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Mystery Stomach Bug: Symptoms and Treatment for Cyclospora Outbreak in Texas, Georgia, Illinois

First Posted: Jul 25, 2013 03:38 PM EDT
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A mysterious stomach bug has sickened more than 275 in eight states, and the Centers for Disease Control and Prevention is struggling to find the cause.

The bug itself is an intestinal parasite called cyclospora, typically found in tropical countries in Latin America. But the source of the recent infections in the United States is unknown, though the most likely cause is contaminated water or food.

Cyclospora infection presents as typical food poisoning. Victims suffer from an upset stomach or diarrhea days or weeks after exposure, but other symptoms can result from cyclospora.

According to the Mayo Clinic, these can include:

- Watery diarrhea
- Frequent and sometimes explosive bowel movements
- Bouts of diarrhea alternating with bouts of constipation
- Loss of appetite
- Weight loss
- Bloating
- Flatulence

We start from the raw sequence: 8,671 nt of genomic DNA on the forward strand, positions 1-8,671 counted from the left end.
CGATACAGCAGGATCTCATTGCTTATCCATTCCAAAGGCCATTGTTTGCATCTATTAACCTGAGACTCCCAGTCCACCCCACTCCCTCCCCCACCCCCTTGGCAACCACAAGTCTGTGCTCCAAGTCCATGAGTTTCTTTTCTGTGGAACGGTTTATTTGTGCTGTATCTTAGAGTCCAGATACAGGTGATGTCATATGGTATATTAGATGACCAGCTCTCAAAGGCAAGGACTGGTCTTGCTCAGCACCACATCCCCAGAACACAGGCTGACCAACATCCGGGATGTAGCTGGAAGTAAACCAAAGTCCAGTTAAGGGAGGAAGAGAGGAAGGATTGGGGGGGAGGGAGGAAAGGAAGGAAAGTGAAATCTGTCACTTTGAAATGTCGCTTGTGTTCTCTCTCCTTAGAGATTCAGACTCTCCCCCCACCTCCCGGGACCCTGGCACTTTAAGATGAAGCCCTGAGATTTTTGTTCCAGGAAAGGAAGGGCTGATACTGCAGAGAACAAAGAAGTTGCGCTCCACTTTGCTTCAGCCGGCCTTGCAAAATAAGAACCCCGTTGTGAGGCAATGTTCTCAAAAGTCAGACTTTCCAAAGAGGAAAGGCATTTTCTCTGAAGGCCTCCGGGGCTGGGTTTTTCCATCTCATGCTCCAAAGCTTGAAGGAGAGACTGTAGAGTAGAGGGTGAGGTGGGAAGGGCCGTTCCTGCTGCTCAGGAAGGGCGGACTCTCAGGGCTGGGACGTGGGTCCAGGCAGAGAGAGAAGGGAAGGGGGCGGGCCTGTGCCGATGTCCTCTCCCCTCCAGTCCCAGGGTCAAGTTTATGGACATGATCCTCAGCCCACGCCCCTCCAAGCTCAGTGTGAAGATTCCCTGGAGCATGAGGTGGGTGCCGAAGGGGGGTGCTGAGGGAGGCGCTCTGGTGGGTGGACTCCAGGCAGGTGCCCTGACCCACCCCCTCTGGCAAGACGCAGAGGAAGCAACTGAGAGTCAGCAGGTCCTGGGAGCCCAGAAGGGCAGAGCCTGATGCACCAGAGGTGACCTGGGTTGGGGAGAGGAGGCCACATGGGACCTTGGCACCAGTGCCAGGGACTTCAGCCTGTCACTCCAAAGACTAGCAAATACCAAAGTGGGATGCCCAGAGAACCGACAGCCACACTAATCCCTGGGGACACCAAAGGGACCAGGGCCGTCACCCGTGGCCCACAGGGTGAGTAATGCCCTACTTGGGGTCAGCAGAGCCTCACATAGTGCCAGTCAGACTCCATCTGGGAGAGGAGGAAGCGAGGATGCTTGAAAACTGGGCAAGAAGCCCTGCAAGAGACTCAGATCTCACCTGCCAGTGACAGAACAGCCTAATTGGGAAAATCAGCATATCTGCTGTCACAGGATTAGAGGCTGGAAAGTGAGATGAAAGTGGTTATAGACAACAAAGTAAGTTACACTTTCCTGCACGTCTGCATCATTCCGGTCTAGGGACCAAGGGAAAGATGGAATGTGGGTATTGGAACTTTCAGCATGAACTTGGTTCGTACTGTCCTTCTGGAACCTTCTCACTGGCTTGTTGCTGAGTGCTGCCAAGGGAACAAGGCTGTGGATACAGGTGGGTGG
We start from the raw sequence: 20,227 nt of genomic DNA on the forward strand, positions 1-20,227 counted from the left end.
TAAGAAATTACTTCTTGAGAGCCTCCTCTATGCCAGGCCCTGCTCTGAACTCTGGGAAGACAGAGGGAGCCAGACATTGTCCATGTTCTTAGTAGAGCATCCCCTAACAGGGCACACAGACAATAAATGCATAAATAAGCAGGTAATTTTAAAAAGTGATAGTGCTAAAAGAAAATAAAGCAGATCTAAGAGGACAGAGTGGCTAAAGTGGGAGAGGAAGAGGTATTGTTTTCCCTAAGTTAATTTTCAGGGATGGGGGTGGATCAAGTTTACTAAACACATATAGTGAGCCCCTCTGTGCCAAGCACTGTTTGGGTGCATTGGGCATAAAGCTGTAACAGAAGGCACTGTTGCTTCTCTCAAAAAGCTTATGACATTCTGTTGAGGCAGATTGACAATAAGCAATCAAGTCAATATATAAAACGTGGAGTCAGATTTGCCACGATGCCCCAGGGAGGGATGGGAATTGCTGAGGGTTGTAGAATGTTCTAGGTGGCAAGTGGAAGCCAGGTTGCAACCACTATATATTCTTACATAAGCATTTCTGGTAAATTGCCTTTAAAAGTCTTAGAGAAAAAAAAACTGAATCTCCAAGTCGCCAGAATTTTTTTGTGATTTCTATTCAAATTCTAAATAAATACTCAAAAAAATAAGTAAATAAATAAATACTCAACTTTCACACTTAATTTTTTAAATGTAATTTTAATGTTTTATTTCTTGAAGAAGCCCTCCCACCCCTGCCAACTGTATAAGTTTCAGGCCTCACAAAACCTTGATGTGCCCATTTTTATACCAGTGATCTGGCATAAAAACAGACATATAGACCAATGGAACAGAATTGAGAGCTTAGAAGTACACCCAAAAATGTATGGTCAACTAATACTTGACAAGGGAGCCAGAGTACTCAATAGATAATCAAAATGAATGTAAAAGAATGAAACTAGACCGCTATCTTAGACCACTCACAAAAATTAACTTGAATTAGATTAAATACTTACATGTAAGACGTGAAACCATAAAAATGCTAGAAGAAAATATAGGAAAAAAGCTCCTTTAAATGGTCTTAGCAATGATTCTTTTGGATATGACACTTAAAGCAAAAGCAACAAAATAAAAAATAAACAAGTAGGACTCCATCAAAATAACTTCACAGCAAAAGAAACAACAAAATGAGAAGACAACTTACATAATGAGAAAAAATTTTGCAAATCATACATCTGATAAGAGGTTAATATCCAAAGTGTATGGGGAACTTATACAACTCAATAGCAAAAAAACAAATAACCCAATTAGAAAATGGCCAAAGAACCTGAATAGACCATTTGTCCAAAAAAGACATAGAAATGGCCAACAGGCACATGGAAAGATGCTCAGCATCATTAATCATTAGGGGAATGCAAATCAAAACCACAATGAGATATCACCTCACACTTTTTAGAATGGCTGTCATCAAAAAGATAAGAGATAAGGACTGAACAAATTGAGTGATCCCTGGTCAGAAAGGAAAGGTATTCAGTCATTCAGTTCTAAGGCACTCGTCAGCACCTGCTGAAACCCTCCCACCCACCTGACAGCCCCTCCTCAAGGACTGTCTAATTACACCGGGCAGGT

- Burping
- Stomach cramps
- Nausea
- Vomiting
- Muscle aches
- Low-grade fever
- Fatigue
- General feeling of unwellness (malaise)

The diarrhea and pain may subside on their own after a few days, as the body flushes out the parasite, but young children, the elderly, and patients with compromised immune systems, such as people with HIV should see a doctor, as should anyone whose symptoms last longer than a few days.

The exact mode of transmission for cyclospora is unknown, but it isn't contagious, so family members won't spread it among themselves. However, an entire family could have been exposed via the same method, such as shared food or water.

Diarrhea can cause dehydration, so drink plenty of water. Children can be given a rehydration solution, such as Pedialyte. Avoid anti-diarrheal medication, since it can prevent the body from flushing out the parasite. Avoid diuretics, like alcohol or caffeine in coffee, tea and soft drinks.

The most common treatment for cyclospora is antibiotics, which must be prescribed by a doctor. Typically, trimethoprim-sulfamethoxazole is used, which is sold under the brand name Bactrin or Septra. Cipro (ciprofloxacin) or Alinia (nitazoxanide) may also work.

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